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Ordinance officer in Elgin replies to complaints
By Trish Yerges
ELGIN — Earlier this month the city council suspended Elgin ordinance officer Mike Little pending further discussions with him about complaints some residents had over the manner in which he carried out his duties.
Little started his duties on July 1. Using a map of the city, he divided it into quadrants in order to work the territory systematically. At times his coverage of the territory is interrupted as he responds to citizen calls that direct him to precise addresses where there may be ordinance compliance problems.
Since the city ordinances have not been routinely enforced in Elgin for a long time, Little said he expects some resistance. On the other hand, many residents want to see the city get cleaned up, and they call him to report on their neighbors’ properties.
“Ninety percent of the people who call me are the neighbors who want places cleaned up,” said Little.
After two months on the job, Little appears to be making a dent in the overall appearance of Elgin’s residential neighborhoods. Little said he’s received many complimentary comments from citizens saying that the city is looking much better.
Still, at the last city council meeting three residents appeared to voice complaints against Little.
“There’s going to be complaints,” said Little. “However, the majority of people
Most people get a little mad at first, but then calm down and just take care of it. At most, the matter takes a couple of hours or a weekend to take care of, and most residents have complied within the time limit I set for them.”
One resident, Roseann McLean, said that Little made her feel threatened and intimidated when he called at her home about her vehicles parked in the city right-of-way.
“I don’t mean to try to intimidate anybody,” said Little. “I’m a tall and big man, that’s true, and I sometimes talk louder than I need to because I wear hearing aids, and I can’t hear myself.”
Another resident, Toni Olson, said that Little’s enforcement was not applied consistently to everyone.
“I’m only allowed 40 hours a month to do this,” said Little. “That’s two hours a day, and there’s a lot of stuff to take care of just in trailers, tall grass and weeds. I can’t get to everything at once. I don’t have the time to get to every property.”
When Little was first hired, he had an initial meeting with councilors Dick Miller and Allan Duffy, members of the city’s safety committee.
“They wanted certain things looked at regarding ordinance compliance,” said Little. “I started with tall grass, weeds, garbage, junk in the yards and dog issues. They told me not to worry about dog licensing at this time, except on an individual basis (as it came up). One time I picked up a lost dog, and I spent a lot of time trying to find its owner, and I eventually did, but I didn’t bill the city for that work.”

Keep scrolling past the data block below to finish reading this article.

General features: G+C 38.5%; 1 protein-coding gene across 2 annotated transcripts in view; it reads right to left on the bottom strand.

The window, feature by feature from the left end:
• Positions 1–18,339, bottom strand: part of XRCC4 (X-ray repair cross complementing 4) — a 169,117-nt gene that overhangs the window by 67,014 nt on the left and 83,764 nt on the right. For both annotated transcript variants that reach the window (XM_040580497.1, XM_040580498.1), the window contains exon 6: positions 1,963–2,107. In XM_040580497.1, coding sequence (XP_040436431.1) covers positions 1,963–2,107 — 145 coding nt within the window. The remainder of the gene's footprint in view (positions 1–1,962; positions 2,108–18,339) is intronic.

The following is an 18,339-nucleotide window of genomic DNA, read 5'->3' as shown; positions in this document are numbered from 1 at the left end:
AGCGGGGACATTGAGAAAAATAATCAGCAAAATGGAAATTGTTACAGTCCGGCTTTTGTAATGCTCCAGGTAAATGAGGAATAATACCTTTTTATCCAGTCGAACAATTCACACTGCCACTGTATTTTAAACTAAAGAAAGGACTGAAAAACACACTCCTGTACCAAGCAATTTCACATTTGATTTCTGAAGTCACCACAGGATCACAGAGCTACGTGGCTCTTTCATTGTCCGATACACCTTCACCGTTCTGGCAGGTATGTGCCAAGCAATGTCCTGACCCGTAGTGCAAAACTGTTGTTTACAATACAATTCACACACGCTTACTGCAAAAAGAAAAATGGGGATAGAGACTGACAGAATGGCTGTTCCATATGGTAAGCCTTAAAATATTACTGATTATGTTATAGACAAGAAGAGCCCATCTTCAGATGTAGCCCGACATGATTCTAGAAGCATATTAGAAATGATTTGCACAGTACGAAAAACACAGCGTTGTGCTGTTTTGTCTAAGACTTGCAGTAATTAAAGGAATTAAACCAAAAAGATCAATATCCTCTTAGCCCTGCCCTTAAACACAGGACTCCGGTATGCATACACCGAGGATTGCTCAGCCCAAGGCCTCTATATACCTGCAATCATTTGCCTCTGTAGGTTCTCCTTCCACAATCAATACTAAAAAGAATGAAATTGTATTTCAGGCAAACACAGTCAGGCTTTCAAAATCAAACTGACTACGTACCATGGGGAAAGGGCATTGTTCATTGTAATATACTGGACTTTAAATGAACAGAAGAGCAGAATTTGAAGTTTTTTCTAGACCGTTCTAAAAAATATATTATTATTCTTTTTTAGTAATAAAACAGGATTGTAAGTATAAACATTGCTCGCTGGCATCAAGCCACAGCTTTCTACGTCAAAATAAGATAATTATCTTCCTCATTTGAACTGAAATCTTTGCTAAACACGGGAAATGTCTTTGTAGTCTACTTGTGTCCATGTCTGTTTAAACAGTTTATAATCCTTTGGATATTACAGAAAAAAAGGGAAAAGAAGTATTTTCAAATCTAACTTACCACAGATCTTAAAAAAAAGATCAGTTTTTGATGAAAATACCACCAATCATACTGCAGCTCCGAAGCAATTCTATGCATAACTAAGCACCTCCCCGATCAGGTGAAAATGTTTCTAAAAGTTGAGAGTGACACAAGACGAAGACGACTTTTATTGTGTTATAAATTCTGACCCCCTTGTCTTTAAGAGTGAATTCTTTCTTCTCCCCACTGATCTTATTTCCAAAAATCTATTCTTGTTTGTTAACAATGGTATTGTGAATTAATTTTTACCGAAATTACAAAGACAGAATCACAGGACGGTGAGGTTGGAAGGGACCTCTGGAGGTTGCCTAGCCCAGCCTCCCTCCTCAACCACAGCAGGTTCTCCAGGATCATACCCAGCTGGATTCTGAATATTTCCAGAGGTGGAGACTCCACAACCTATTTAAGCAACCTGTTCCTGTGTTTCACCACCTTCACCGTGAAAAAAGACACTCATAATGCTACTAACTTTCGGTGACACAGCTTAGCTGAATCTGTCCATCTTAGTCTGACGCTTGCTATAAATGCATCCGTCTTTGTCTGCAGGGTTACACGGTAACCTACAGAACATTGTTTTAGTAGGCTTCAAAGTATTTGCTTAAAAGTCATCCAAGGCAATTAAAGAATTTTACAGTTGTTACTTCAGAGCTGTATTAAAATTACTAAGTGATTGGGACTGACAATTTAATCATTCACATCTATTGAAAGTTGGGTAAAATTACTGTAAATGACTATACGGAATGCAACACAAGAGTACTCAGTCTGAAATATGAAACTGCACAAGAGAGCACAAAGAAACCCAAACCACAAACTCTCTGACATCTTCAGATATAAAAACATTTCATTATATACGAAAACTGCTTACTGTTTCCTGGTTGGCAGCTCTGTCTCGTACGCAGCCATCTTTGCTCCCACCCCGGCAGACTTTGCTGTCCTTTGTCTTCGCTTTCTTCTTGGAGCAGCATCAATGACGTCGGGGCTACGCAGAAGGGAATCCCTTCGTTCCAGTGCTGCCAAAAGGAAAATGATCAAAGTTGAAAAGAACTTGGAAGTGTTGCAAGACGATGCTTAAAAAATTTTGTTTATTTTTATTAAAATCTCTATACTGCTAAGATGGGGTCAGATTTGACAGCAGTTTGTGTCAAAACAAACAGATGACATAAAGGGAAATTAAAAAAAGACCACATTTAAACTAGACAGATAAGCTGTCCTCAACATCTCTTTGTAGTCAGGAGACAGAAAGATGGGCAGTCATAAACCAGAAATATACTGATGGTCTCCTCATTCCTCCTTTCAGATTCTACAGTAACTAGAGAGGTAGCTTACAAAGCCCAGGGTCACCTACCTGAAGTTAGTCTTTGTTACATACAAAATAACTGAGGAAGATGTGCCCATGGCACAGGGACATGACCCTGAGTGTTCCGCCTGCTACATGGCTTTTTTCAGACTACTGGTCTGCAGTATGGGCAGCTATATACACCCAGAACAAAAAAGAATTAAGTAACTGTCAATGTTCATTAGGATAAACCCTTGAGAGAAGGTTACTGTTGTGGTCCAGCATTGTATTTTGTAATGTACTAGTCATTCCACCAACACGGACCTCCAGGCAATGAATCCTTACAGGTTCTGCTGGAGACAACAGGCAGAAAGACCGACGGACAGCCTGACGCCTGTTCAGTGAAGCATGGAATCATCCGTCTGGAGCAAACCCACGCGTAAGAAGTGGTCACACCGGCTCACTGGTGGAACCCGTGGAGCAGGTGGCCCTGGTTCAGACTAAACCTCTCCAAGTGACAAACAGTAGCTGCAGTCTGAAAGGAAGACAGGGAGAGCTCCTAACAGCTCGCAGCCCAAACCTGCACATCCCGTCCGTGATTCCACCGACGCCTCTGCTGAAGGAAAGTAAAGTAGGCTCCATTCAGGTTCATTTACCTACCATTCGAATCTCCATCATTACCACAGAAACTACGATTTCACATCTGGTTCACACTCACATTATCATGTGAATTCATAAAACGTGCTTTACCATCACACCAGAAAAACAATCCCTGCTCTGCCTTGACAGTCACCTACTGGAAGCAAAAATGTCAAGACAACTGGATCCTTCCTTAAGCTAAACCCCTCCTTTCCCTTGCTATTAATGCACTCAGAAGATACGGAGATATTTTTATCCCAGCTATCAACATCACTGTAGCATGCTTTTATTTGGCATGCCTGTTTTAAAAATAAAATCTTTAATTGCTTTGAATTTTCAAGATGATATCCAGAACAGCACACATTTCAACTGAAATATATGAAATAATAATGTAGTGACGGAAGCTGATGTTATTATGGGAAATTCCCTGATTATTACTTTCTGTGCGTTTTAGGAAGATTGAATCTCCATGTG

A third resident stated to the council that Little had walked around her yard to inspect it.
“I just stepped off the resident’s driveway, and the resident was with me, and we talked about weeds along the fence between the field and their home. I didn’t walk around the house,” Little said.
At the council meeting, Miller stated that the safety committee wanted to meet with Little to discuss the complaints that have been coming in to them, but that Little cancelled their meeting.
Little said that the safety committee is his supervisory board and he has been expecting meeting appointments but they did not transpire.
“At the end of July on 15th and Baltimore, I had a discussion with Mr. Duffy,” said Little. “He told me he wanted the rigs on the right-of-way moved. I inquired about meeting with him but he said he was busy that day, but would work out something.”
After the August 11 council meeting, Little said he again approached Duffy to arrange for a meeting.
“I approached Duffy,” said Little, “and said I need a meeting with you on some stuff I’m working on. When would be a good time?”
He replied to me, ‘There’s never a good time to meet with you. Pick a time Monday.’”
Little said “I picked 9 a.m. on Monday at the city hall but Duffy said ‘No, come to my house.’ I cancelled that meeting because of some things that were said to me and because city business should be conducted at city hall.”
Since that time, Little has not been contacted again for a meeting.
“I’ve never once got a call from Dick or Allan about setting up a meeting,” said Little. “They know I’m free until 2:30 p.m. every afternoon.”
Little said that council president Brent Linville did call him recently and set up a meeting “to hash out the problems.” More discussions will be held at the next council meeting.
“I’m trying to help this town clean up. It’s been let go for 54 years,” said Little. “For the people who have complied and taken care of their properties and animals, I would like to thank them very much. I hope you continue to do this.”
For more information about Elgin city ordinances, call City Hall at 541-437-2253. Copies of ordinances may be purchased at the city office.